There is an interesting opinion piece today by Timothy Egan on nytimes.com about mutually assured destruction (MAD). MAD is a Cold War era policy that says essentially “if you nuke our cities, we promise to nuke your cities”.
Egan assumes, like many people do, that MAD kept us safe during the Cold War. But he criticizes the Pentagon for continuing to rely on MAD in an era where the greatest threats to United States security are terrorist organizations:
MAD makes sense in a rational world: the Russians or Chinese would never try to wipe us out, because we would then wipe them out. They want to live well and prosper, as do we.
But MAD makes less sense at a time when the enemies of civilization are cave-dwelling religious fanatics who target cartoonists and kill innocent children at soccer telecasts and think, if they die in nuclear Armageddon, a sexual reward awaits them in heaven.
The problem is that MAD doesn’t make sense in a “rational world”–and actually might make more sense when dealing with “cave-dwelling religious fanatics”.
Imagine a man comes home and finds that his neighbor has come into his house while he was gone and brutally raped and murdered his wife and children. The man is likely to want revenge of some kind. This is normal. He very well might want his neighbor to die for his crimes. But is the man going to respond by going sneaking over to his neighbor’s house, and doing the same to the neighbor’s family? Probably not. The neighbor committed an absolutely horrific crime–one that was outside of all standards of rational or reasonable behavior. To respond in kind would be an almost equally horrific act, that again attacks innocent bystanders and does not directly respond to the man who committed the original crime.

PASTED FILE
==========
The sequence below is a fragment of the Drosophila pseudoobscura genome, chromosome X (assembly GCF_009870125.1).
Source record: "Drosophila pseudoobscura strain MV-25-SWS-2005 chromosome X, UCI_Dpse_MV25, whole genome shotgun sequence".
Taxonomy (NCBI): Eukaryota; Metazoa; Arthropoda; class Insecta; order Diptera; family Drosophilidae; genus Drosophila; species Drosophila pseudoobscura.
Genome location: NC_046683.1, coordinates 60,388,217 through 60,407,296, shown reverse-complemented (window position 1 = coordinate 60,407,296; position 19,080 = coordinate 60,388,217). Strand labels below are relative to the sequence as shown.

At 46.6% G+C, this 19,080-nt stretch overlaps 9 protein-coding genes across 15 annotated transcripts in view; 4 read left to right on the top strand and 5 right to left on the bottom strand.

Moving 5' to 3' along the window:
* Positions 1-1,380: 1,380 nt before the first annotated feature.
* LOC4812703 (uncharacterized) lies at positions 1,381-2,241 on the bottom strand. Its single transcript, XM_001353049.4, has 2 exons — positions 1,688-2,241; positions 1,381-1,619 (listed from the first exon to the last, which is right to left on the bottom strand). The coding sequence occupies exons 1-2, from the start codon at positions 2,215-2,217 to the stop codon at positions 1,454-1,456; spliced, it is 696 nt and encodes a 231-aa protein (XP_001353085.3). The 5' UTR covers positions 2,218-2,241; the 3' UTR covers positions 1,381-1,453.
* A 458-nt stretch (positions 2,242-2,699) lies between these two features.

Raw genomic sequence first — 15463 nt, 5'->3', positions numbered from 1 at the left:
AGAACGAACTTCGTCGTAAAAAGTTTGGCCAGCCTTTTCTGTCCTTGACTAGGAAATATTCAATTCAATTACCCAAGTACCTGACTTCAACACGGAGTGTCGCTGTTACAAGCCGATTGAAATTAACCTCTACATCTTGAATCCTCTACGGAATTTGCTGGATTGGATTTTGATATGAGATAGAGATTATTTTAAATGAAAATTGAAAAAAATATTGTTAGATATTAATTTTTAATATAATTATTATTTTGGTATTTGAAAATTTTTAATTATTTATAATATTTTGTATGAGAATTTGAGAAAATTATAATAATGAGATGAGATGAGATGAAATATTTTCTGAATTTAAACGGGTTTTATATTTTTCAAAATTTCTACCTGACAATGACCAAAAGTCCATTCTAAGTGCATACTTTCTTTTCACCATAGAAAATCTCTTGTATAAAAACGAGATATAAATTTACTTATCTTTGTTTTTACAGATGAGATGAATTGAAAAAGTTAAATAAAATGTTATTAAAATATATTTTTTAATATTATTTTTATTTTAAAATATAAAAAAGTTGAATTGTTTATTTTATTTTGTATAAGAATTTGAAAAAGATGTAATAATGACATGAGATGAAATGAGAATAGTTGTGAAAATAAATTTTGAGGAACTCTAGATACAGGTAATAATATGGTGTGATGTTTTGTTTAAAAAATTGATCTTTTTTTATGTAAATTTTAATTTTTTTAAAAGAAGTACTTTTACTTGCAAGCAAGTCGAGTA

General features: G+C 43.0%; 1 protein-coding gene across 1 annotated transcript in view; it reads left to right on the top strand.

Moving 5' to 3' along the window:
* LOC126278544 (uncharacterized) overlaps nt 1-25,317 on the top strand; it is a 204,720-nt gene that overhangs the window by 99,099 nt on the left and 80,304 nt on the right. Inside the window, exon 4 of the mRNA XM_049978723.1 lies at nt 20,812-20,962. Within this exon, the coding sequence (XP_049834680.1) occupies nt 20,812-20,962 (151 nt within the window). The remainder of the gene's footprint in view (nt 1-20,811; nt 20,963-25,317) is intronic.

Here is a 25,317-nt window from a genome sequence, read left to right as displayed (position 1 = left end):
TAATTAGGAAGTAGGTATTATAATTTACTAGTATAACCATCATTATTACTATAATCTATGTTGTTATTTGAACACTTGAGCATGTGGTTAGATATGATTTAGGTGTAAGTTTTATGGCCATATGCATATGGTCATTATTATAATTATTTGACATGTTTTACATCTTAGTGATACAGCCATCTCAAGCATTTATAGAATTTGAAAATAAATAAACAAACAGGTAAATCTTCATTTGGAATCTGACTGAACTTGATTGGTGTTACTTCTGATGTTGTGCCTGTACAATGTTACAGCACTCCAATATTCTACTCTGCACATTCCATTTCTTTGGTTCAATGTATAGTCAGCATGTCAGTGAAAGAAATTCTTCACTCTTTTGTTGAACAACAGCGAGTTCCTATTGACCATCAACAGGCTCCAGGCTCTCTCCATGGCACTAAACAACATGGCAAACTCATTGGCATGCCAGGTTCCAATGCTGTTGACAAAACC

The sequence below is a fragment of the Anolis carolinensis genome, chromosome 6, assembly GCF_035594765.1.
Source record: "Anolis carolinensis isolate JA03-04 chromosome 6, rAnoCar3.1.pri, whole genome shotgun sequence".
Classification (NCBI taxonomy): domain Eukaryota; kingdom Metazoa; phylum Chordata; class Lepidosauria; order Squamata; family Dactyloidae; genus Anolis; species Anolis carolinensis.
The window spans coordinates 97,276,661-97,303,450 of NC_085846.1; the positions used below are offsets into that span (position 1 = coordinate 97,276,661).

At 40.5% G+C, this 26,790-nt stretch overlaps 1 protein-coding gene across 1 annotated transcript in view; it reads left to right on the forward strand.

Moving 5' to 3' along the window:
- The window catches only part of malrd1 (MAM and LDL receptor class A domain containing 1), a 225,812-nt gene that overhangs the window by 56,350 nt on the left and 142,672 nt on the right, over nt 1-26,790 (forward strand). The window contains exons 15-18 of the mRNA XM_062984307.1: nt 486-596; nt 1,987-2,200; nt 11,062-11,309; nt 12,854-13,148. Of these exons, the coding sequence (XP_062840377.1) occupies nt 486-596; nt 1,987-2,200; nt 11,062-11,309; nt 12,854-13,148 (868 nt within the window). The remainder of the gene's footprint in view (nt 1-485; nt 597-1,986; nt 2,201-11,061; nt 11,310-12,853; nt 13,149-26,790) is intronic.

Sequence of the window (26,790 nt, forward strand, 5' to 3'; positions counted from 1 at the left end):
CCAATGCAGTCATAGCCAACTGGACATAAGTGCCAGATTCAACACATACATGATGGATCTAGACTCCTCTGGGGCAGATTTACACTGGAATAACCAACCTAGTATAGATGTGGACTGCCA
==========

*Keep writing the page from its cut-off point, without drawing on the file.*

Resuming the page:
But the MAD policy would be like the man saying to his neighbor “if you brutally rape and murder my wife and kids, then I will brutally rape and murder yours”. If you kill millions of my people in an unprovoked attack, then I will kill millions of yours. Both statements are meaningless. Once my wife and kids are dead, I gain nothing by killing your wife and kids. Once my cities are destroyed, I gain nothing by destroying your cities. The threat isn’t credible. Besides, it would take a madman to kill his neighbors family, just like it would take a madman to launch a preemptive nuclear strike–and who is to say how the madman will react to a threat like that.
MAD isn’t a rational policy to deal with rational neighbors, as Egan suggests. MAD amounts to telling your neighbor “I think your crazy, well guess what, I’m crazy too!” MAD didn’t keep us safe during the Cold War. We were kept safe because the USSR and China weren’t ruled by sociopaths intent on global nuclear holocaust.
But here’s the odd thing. Now we are facing a threat from people who are perhaps a bit crazy–or at least willing to sacrifice themselves and countless innocents in order to achieve their aims. And there is an argument to be made that MAD actually does make sense in response to that kind of threat. This argument relies on several assumptions, that may or may not be true:
1) We have accurate enough information about the location of al Qaeda’s top leadership to be able to kill them with nuclear strikes–and the terrain in which they are hiding will not protect them from nuclear strikes.
2) Al Qaeda’s leadership believes that at least some of them must survive in order to continue to push forward their vision.
So imagine that al Qaeda were to get hold of a nuclear weapon, and that both of those assumptions are correct. We haven’t nuked al Qaeda because the of the international fall out for using nuclear weapons. But then al Qaeda sets off their nuke, destroying lower Manhattan. Suddenly using nukes against al Qaeda is on the table–as a retaliatory strike and not a preemptive one. If assumption #1 is correct, then using nukes on al Qaeda will effectively destroy them. Okay, so if al Qaeda’s leadership knows that, and if assumption #2 is correct, then our threat of nuking them might actually deter them from nuking us. Of course, if either of those assumptions are incorrect, then this logic falls apart, and MAD goes back to being just a bad policy.
In other words, Egan is exactly wrong. MAD is an insane policy that has no business in a rational world. But there might be a place for it against a fanatical enemy.